Wednesday, October 09, 2013

Knitting belt

I struggled on. I am much encouraged by your comment, scifiknitter – and especially in the fact that you’ve stuck with the Stephanie Pearl-McPhee method since taking her class. Despite my announcement 48 hours ago that I wasn’t going to intellectualize this thing, I did just that yesterday.

Here are my sources: Pearl-McPhee and Hazel Tindall. The latter is a Shetland knitter who posted a little clip on her blog to demonstrate the use of a knitting belt. You wouldn’t suspect it from the link I’ve provided, but she is the fastest knitter in the world. I mean, literally. She wins competitions. She has slowed herself down considerably to demonstrate the belt.

The first thing one notices is that the two tension the yarn quite differently. In Tindall’s case, it goes directly from the current stitch over her right index finger and then disappears into the palm of her hand. The great thing about  a flesh-and-blood lesson from such a person is that you could ask her to open her hand and show you exactly where the yarn goes next.

(She’s taking part in Shetland Wool Week at this very moment. Too late now.)

And she keeps her right thumb on the rigid needle.

Whereas Pearl-McPhee tensions the yarn around the third and fourth fingers, as you say, scifiknitter. I think one could discover its exact course from the video link I’ve given. And she keeps her whole hand free of the needle, except for that pressure from the heel (if that's the word).

The essence of my problem is that my right hand wants to drop-and-throw – to move back and forth with each stitch from the tip of the needle to a place further down. And I’m never going to get up any speed if I can’t teach it to move less.

I tried for a while yesterday to do it Tindall’s way – to thread the yarn across my index finger as she does, and to keep my thumb on the needle so that the hand couldn’t get away, so to speak. I think for the moment, that may be the way forward. But it’s interesting that the two are so different.

When I cast all this aside and sink back with the Milano, I wrap the yarn around the middle finger of my right hand. So the Pearl-McPhee method ought to be easier?

I got the Relax pattern out yesterday. It and the Milano have virtually the same number of stitches, so I’m free to switch patterns in mid-stream.


Thank you for the equestrian observations. The position of a sword on the left thigh makes good sense as a reason for mounting a horse from the left. Right-handedness by itself won’t do – you have to put your left leg in the stirrup and use it to heave yourself up (unless your butler is handy to give you a boost). One is not often aware of it, but the left leg shares the left hand’s weakness.

I always mount a bicycle from the left, but I think that is because my teen-aged self fancied herself on horseback.


  1. When I visited Shetland about ten years ago I was suffering from very sore wrists when knitting. We visited the Heritage Centre on Unst where there was a spinning demonstration by a lady called Anne Inkster. Since there was no-one else there I asked if she would mind showing me (in slow motion) how she knitted. She favoured the Hazel Tindall method. It took a lot of getting used to but that is how I knit now and I have no problem with wrist strain. I tend to use circular needles more now rather than my knitting belt (I used circulars for my Rams and Yowes) but I still knit in a similar fashion, holding the right hand needle from on top and tensioning the yarn with the first finger on my right hand.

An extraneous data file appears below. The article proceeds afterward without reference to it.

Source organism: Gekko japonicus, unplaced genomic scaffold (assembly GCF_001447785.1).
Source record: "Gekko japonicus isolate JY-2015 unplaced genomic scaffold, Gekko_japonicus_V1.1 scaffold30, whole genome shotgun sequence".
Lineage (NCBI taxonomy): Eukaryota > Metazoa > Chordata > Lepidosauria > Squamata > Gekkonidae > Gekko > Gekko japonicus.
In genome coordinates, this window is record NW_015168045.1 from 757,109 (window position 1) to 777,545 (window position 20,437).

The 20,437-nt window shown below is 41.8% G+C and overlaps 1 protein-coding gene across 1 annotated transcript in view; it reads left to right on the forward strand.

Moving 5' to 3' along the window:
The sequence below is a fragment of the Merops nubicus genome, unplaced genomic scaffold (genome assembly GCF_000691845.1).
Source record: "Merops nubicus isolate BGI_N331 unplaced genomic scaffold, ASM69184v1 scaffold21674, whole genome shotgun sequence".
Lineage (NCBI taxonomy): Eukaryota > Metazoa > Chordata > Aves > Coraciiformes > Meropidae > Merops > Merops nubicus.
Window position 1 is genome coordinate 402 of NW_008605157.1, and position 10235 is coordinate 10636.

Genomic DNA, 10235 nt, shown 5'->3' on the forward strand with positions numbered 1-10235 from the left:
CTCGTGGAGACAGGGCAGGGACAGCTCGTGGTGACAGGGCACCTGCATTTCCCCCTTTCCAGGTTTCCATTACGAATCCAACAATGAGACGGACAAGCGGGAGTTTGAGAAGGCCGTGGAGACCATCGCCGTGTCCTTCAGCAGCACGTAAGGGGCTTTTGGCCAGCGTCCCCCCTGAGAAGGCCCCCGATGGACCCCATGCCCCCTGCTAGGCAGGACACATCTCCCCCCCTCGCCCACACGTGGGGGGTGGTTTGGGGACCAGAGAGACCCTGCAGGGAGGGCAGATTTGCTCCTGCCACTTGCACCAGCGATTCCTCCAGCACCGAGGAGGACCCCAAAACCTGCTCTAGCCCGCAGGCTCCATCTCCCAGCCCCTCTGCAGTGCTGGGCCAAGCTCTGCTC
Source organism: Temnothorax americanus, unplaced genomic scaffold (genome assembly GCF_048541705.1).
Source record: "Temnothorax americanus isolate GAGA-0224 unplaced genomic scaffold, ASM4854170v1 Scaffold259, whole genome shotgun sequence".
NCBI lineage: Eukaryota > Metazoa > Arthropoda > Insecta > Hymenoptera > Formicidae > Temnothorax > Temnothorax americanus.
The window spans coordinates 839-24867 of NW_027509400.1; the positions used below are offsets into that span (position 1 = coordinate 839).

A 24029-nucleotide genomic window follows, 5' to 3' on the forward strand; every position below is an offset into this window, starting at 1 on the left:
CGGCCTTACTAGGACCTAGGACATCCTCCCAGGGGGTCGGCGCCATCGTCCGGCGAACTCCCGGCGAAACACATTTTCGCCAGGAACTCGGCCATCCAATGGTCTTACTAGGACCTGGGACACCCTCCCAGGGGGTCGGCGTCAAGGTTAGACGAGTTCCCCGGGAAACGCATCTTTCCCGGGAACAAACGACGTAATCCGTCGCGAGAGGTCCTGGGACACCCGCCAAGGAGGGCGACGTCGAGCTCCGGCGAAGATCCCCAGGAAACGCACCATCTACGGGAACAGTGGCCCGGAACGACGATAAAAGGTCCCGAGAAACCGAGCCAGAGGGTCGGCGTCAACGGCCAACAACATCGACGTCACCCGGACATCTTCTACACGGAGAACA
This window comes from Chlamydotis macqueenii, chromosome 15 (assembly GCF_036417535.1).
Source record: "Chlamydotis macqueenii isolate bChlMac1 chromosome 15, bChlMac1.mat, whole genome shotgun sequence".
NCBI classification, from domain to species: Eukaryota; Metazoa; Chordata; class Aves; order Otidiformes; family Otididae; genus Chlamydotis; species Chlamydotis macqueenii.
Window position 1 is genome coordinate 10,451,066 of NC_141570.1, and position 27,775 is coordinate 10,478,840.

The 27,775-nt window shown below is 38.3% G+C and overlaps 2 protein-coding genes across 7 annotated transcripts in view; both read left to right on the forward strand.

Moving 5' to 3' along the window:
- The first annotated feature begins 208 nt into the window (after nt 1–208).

I hope this makes sense, in my case perseverance was well worthwhile.

  2. KarenE10:21 AM

    Thanks for the link to Hazel Tindall's considerably slowed down video. I would guess that she's got the yarn caught between her palm and either/or/both ring and little fingers - just curl your hand lightly closed (no clenching of fist at all). It's quick to get in position and comfortable to maintain. That's the grip I was taught by Manchester-based relations 40+ years ago. Perseverance with a new technique is necessary - you've been training your body into a default knitting style for many years, and it will relax back to that given a chance.

  3. Ruth in Ontario, Canada2:05 PM

    What about the left-handed knights who presumably wore their swords on the other side? There must have been a few...

  4. Very interesting video on Hazel Tindall's method. I use a very similar method but tend to keep the stitches further from the points. Thanks for sharing!

  5. I have been enjoying your blog for a few months, but am not usually much of a commenter. Your descriptions of learning to use a knitting belt reminded me of one of Stephanie Pearl-McPhee's pieces in one of her book, Free Range Knitter I think. It's called All knitters and it includes a lovely section on all the minutely different ways people manage needles and yarn. I don't know if it would help you in your current efforts, but I think you would enjoy it!

  6. That's fascinating. I actually hold my yarn and knit in a very similar style (but with far more r hand movement and I actually let go of the r needle completely during a stitch). Really enjoying the blog, read the entire archive and found it fascinating. One of these days I really must learn colorwork, but there's not much call for double-thick fabric here in GA.
    Also, yay for your mom being a MHC alumna! I'm one too (class of '04)